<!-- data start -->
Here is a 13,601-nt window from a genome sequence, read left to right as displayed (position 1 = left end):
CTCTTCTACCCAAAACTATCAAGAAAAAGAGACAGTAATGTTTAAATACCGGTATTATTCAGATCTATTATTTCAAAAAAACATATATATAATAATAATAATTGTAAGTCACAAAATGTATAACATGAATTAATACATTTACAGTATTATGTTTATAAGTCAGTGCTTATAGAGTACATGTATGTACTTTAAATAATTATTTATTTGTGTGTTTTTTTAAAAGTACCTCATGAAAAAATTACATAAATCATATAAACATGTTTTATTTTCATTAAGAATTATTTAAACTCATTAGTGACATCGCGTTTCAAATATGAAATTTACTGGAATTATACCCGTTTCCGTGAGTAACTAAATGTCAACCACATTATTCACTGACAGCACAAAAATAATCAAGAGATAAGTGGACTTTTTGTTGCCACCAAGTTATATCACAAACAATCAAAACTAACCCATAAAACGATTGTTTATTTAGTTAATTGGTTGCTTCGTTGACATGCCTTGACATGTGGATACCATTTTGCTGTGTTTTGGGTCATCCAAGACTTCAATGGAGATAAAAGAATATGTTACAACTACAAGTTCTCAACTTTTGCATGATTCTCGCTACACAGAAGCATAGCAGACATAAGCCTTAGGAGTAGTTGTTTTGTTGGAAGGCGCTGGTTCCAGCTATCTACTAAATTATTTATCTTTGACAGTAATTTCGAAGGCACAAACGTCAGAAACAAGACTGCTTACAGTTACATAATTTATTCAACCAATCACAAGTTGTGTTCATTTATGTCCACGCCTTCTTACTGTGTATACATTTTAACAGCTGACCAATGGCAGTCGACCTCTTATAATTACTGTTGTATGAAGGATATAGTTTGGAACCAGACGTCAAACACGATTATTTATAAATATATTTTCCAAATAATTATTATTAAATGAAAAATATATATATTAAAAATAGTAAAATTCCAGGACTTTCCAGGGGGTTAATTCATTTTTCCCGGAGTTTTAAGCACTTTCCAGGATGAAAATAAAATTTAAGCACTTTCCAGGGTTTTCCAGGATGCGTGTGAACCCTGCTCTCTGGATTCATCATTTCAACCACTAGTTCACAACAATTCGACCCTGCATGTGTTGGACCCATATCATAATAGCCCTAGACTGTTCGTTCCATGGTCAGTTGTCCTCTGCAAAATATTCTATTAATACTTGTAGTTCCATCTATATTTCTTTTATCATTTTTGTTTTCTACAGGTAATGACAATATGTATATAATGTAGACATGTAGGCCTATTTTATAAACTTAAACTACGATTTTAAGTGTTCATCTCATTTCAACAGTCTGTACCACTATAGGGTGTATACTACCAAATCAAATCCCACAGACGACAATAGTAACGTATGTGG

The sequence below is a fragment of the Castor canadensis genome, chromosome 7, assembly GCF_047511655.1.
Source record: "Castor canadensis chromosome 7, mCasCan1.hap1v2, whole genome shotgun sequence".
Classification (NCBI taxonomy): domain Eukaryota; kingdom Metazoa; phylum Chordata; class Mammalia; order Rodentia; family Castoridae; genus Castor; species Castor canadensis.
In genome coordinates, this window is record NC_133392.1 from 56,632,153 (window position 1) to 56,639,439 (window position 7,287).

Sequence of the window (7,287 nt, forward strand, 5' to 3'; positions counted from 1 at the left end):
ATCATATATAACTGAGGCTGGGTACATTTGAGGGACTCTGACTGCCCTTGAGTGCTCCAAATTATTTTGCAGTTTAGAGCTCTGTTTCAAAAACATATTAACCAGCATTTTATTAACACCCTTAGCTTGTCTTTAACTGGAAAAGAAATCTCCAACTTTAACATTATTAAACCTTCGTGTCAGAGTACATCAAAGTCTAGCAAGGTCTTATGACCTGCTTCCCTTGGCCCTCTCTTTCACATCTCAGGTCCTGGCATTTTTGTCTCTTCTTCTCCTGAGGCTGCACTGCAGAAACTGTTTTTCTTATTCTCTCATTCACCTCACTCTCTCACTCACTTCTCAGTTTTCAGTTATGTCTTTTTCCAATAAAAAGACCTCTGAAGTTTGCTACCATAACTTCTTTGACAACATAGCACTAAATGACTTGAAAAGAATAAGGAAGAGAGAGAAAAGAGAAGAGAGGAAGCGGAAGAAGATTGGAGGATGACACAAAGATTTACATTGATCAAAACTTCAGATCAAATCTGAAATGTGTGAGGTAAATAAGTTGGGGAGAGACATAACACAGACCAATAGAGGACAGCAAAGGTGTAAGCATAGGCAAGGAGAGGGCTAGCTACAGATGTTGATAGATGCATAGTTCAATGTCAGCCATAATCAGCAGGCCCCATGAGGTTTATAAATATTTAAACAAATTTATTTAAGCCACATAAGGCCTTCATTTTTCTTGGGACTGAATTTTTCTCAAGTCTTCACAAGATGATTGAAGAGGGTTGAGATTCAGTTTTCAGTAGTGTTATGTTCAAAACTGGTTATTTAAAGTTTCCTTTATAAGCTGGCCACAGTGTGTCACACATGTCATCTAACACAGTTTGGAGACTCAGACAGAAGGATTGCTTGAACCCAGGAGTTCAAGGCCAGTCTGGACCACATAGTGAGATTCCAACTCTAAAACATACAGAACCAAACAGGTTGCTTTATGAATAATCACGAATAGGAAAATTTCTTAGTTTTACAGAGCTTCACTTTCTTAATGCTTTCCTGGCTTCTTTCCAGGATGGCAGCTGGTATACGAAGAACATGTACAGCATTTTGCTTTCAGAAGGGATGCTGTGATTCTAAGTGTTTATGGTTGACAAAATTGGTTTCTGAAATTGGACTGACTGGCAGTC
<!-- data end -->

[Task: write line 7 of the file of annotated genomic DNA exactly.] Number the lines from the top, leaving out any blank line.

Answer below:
Sequence of the window (7,287 nt, forward strand, 5' to 3'; positions counted from 1 at the left end):